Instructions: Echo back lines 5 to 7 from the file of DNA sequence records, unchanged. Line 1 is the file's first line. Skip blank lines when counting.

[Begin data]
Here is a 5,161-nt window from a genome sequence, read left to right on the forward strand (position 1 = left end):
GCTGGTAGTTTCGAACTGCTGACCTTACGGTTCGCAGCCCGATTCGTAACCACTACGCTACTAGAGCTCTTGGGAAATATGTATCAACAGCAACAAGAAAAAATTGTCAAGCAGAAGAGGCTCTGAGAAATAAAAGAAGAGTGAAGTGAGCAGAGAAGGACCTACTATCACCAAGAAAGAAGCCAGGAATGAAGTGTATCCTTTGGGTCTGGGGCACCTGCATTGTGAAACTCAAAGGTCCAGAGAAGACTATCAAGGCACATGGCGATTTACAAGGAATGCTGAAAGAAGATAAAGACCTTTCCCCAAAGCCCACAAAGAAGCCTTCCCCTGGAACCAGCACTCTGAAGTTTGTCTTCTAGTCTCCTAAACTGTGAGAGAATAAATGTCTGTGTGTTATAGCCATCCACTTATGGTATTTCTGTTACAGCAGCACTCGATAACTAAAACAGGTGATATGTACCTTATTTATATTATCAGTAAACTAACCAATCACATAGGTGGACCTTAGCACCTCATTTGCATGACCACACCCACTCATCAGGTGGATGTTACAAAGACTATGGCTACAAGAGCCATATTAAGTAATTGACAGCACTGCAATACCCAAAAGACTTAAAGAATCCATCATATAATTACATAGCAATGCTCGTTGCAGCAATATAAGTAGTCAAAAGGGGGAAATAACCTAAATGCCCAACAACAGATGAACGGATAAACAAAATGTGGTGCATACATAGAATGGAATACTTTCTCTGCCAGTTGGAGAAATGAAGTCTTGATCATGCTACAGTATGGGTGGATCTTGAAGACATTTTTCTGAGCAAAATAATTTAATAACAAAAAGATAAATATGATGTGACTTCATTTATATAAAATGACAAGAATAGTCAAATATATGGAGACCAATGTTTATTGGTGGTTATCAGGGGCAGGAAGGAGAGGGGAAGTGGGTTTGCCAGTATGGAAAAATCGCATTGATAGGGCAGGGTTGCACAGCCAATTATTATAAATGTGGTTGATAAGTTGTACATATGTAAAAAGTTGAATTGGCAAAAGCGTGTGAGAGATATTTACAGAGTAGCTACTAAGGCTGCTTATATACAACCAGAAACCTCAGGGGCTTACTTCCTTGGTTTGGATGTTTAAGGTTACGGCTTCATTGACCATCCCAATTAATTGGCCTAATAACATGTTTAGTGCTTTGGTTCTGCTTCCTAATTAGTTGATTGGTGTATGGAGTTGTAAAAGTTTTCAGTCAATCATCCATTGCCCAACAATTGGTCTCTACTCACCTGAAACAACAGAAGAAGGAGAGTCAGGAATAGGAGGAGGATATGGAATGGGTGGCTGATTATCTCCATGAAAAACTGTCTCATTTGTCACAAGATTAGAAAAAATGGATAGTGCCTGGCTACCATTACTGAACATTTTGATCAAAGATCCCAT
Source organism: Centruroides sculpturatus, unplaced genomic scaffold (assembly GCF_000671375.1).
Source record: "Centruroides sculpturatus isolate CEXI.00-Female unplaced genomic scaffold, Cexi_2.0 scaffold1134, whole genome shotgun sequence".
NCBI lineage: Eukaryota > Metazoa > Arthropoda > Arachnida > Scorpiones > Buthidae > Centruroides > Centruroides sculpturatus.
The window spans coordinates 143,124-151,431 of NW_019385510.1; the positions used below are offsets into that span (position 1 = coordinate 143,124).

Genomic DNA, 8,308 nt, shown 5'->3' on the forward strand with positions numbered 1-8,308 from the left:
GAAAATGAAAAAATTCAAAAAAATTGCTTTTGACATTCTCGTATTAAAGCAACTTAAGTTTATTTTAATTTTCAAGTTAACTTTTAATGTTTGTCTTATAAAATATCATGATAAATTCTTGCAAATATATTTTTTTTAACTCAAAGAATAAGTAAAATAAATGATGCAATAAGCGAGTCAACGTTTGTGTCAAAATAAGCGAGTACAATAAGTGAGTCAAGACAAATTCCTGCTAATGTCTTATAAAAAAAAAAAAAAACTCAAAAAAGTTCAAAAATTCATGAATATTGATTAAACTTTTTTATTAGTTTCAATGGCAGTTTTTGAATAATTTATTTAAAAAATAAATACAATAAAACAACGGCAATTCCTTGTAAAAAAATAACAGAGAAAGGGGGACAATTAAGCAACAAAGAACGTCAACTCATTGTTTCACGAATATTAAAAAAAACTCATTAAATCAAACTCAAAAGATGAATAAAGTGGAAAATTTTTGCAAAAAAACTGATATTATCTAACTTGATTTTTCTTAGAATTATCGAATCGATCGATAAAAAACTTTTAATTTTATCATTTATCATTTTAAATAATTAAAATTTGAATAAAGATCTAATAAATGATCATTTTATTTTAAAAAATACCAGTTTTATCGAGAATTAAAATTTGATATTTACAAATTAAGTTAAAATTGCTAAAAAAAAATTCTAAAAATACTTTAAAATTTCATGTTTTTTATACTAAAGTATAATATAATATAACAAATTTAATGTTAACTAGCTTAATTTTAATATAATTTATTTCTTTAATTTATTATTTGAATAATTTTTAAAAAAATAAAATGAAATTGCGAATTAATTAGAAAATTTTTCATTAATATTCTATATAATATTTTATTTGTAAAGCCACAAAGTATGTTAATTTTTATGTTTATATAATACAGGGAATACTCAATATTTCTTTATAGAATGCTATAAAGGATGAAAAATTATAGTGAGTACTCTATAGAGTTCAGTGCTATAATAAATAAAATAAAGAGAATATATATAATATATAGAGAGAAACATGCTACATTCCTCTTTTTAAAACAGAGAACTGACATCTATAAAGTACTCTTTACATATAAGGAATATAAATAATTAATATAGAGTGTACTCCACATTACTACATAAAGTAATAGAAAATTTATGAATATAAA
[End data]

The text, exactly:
NCBI lineage: Eukaryota > Metazoa > Arthropoda > Arachnida > Scorpiones > Buthidae > Centruroides > Centruroides sculpturatus.
The window spans coordinates 143,124-151,431 of NW_019385510.1; the positions used below are offsets into that span (position 1 = coordinate 143,124).

Genomic DNA, 8,308 nt, shown 5'->3' on the forward strand with positions numbered 1-8,308 from the left: